We are a selfish people.
We remember others only when they die. It has nothing to do with the people who have passed on. The only reason we remember them is because a part of us dies with them.
It is no different when one reads about Om Puri’s passing on. I remember him not so much for what he was but for a purely selfish reason.
My first memory of Puri is of him being in a dilemma, switching on and off a table lamp in Ardh Satya. Of him reading Dilip Chitre’s poem, on which the film is titled, Half Truth.
In an inspired moment I wrote down the poem, translated it and then showed to a comrade who worked for the Communist Party’s Punjabi weekly newspaper. It so happened that at the same time, Santokh Singh Dhir, a well-known short story writer close to the CPI, was looking for someone to translate his poems from Punjabi into English for the Indian Express. This comrade connected the two of us, and I had my first claim to fame, as a half page supplement of the city’s Indian Express weekend edition carried the poems that I translated. I was in my teens.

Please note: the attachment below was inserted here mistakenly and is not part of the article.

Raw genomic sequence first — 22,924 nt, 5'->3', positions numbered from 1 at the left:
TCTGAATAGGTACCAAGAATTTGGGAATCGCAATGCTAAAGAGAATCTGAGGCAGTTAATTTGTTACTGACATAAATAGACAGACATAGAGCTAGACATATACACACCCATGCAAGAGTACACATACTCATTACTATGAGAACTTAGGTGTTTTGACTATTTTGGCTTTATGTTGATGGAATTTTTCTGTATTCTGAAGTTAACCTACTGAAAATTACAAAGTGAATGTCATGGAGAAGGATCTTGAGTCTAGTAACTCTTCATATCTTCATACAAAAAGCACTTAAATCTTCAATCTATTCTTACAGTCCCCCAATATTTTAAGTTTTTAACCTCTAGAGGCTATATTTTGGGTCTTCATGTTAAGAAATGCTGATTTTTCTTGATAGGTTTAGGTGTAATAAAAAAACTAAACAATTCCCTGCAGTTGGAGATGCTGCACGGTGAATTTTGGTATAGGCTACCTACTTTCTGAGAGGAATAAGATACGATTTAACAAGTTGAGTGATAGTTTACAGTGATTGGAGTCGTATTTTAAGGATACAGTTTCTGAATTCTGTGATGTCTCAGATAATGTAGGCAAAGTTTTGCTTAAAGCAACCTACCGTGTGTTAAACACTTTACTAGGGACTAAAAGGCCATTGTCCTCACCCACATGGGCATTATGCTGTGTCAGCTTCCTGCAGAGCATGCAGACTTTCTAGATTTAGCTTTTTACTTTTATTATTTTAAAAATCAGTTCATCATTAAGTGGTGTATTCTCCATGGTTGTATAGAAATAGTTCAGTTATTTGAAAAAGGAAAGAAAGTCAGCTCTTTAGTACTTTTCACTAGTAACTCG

My next memory is the film Aakrosh, in which he played the role of an adivasi whose tongue has been cut off. As idealist youngsters, we sympathized with him, his tongueless screech made us wrench and our blood boil. We felt like that bearded, kurta clad, jhola wielding, young man played by an actor whose name we never cared to find out- because we were him.
In those years, I grew up with Om Puri, whose pockmarked face captured the many pockmarks of our young, sometimes scared and sometimes hopeful adolescence.
As the news of his passing on sinks in, I remember him because a part of me goes with him.
It also awakens a part of me that time and age has camouflaged but never been able to kill.
A part that is alive.
Every obituary is also a celebration of what has survived.